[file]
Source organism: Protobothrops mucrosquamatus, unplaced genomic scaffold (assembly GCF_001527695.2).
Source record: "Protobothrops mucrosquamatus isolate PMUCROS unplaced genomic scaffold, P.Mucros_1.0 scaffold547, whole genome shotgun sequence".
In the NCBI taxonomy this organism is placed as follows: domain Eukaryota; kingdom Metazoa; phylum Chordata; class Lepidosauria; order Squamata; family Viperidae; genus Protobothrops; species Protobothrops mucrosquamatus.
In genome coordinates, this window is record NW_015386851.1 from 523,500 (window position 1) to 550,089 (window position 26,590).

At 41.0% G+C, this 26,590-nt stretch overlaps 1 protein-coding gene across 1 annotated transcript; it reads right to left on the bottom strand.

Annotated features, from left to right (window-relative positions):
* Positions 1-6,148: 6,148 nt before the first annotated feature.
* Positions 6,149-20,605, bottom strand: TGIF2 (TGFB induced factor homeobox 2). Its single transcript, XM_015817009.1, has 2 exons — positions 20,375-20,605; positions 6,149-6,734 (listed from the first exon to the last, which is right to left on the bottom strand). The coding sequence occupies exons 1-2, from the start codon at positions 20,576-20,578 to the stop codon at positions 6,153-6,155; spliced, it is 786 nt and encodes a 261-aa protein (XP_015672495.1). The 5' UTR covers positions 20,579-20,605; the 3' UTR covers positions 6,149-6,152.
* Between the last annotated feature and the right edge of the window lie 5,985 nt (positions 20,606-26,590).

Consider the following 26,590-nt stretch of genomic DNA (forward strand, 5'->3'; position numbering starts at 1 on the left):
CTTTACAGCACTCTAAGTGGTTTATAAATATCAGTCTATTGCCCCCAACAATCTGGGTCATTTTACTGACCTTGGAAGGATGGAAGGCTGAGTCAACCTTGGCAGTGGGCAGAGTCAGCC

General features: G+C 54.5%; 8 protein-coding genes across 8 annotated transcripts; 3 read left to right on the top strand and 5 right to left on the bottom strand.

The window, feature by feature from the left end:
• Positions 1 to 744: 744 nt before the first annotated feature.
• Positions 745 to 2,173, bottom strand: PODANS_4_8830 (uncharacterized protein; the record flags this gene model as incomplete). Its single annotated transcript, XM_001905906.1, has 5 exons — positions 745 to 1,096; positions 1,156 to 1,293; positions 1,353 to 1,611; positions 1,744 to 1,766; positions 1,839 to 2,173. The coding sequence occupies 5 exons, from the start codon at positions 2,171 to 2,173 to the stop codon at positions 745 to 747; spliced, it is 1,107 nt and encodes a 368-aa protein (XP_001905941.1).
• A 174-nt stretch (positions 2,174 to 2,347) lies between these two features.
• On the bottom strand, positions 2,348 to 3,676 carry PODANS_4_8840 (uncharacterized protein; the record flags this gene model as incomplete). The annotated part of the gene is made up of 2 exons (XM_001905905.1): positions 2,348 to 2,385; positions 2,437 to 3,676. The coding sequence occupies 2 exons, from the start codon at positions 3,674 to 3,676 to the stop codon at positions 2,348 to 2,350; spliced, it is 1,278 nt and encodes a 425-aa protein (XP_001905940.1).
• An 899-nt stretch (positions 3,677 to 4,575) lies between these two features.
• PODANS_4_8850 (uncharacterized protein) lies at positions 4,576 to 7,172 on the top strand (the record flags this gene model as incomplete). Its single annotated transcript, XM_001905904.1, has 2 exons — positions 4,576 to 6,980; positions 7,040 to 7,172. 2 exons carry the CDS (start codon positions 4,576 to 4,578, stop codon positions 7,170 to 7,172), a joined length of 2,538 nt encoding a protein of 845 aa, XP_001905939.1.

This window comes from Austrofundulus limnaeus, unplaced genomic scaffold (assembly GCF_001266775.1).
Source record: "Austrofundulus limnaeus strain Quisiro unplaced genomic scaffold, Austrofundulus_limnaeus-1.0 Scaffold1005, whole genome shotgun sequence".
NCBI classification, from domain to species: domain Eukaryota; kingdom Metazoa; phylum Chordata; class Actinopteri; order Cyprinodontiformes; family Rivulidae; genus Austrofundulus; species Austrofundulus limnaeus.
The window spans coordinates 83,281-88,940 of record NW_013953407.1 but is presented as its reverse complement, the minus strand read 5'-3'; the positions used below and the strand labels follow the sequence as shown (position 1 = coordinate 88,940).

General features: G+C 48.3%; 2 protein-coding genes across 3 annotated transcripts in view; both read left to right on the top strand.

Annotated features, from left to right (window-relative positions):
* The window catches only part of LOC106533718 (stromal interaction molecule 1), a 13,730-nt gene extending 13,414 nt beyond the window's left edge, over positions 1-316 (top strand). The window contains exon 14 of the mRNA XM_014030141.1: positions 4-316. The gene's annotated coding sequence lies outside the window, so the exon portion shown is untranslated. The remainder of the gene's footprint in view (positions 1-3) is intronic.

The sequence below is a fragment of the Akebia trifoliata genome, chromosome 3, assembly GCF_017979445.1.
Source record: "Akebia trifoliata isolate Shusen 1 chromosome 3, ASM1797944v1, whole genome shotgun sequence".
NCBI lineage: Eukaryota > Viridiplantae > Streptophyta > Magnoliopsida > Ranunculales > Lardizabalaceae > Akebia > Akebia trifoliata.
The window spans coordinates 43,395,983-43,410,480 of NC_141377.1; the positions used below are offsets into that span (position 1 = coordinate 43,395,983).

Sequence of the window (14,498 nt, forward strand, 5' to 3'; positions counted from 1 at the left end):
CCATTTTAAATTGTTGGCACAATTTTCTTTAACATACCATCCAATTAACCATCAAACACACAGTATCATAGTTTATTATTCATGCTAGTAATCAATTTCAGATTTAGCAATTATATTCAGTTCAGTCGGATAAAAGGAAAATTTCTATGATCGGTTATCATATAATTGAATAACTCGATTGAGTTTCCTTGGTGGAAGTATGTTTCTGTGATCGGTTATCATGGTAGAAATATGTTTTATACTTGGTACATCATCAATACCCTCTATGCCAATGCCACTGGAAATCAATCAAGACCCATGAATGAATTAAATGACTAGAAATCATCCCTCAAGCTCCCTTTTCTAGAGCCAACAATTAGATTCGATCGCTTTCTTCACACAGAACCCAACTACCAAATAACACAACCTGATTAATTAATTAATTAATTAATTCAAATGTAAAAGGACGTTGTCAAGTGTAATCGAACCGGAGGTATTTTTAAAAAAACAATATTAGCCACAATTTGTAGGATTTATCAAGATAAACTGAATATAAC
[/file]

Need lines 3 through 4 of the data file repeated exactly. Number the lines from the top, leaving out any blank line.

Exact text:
In the NCBI taxonomy this organism is placed as follows: domain Eukaryota; kingdom Metazoa; phylum Chordata; class Lepidosauria; order Squamata; family Viperidae; genus Protobothrops; species Protobothrops mucrosquamatus.
In genome coordinates, this window is record NW_015386851.1 from 523,500 (window position 1) to 550,089 (window position 26,590).